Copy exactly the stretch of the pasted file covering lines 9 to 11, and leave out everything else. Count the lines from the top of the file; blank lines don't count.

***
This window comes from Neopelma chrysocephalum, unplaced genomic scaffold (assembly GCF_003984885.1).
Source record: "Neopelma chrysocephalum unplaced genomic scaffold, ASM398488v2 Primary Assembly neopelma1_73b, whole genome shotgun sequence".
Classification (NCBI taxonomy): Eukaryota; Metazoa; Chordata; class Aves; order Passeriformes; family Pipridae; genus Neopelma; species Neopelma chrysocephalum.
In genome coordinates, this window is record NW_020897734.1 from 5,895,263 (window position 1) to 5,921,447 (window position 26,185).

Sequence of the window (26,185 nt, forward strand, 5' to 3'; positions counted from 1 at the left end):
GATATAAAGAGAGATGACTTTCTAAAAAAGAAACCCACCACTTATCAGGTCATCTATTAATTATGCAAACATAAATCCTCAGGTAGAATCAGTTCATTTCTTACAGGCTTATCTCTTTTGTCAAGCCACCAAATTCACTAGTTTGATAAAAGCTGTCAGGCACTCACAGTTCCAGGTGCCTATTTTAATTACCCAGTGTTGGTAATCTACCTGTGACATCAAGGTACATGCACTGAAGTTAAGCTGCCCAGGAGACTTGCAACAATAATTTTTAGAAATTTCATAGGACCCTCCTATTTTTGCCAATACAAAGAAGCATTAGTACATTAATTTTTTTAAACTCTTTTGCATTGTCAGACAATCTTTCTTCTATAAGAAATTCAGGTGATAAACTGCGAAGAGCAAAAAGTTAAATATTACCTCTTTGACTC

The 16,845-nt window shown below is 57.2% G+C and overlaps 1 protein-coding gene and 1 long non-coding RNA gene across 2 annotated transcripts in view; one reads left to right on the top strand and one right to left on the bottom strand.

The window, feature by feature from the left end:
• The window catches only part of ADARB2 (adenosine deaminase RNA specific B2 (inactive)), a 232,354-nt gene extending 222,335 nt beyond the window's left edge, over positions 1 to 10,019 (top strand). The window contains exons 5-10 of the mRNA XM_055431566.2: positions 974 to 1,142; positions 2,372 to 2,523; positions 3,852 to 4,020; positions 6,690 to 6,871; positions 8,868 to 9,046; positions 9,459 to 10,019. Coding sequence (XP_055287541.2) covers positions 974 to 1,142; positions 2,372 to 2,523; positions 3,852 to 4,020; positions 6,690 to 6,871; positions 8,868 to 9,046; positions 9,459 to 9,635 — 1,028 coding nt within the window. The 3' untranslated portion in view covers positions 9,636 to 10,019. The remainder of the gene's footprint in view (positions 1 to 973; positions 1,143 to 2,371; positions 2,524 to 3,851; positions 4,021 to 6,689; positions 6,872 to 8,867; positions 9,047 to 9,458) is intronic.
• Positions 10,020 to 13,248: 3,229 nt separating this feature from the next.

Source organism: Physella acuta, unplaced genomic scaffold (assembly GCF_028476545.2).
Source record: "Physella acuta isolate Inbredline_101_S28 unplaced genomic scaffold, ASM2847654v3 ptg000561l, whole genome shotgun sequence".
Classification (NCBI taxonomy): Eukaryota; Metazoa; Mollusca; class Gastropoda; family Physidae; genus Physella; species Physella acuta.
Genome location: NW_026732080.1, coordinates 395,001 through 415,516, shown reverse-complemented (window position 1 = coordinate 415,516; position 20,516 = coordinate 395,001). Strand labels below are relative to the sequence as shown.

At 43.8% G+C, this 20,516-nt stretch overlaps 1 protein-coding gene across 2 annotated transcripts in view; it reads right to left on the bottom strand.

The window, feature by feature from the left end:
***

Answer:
• The window catches only part of ADARB2 (adenosine deaminase RNA specific B2 (inactive)), a 232,354-nt gene extending 222,335 nt beyond the window's left edge, over positions 1 to 10,019 (top strand). The window contains exons 5-10 of the mRNA XM_055431566.2: positions 974 to 1,142; positions 2,372 to 2,523; positions 3,852 to 4,020; positions 6,690 to 6,871; positions 8,868 to 9,046; positions 9,459 to 10,019. Coding sequence (XP_055287541.2) covers positions 974 to 1,142; positions 2,372 to 2,523; positions 3,852 to 4,020; positions 6,690 to 6,871; positions 8,868 to 9,046; positions 9,459 to 9,635 — 1,028 coding nt within the window. The 3' untranslated portion in view covers positions 9,636 to 10,019. The remainder of the gene's footprint in view (positions 1 to 973; positions 1,143 to 2,371; positions 2,524 to 3,851; positions 4,021 to 6,689; positions 6,872 to 8,867; positions 9,047 to 9,458) is intronic.
• Positions 10,020 to 13,248: 3,229 nt separating this feature from the next.

Source organism: Physella acuta, unplaced genomic scaffold (assembly GCF_028476545.2).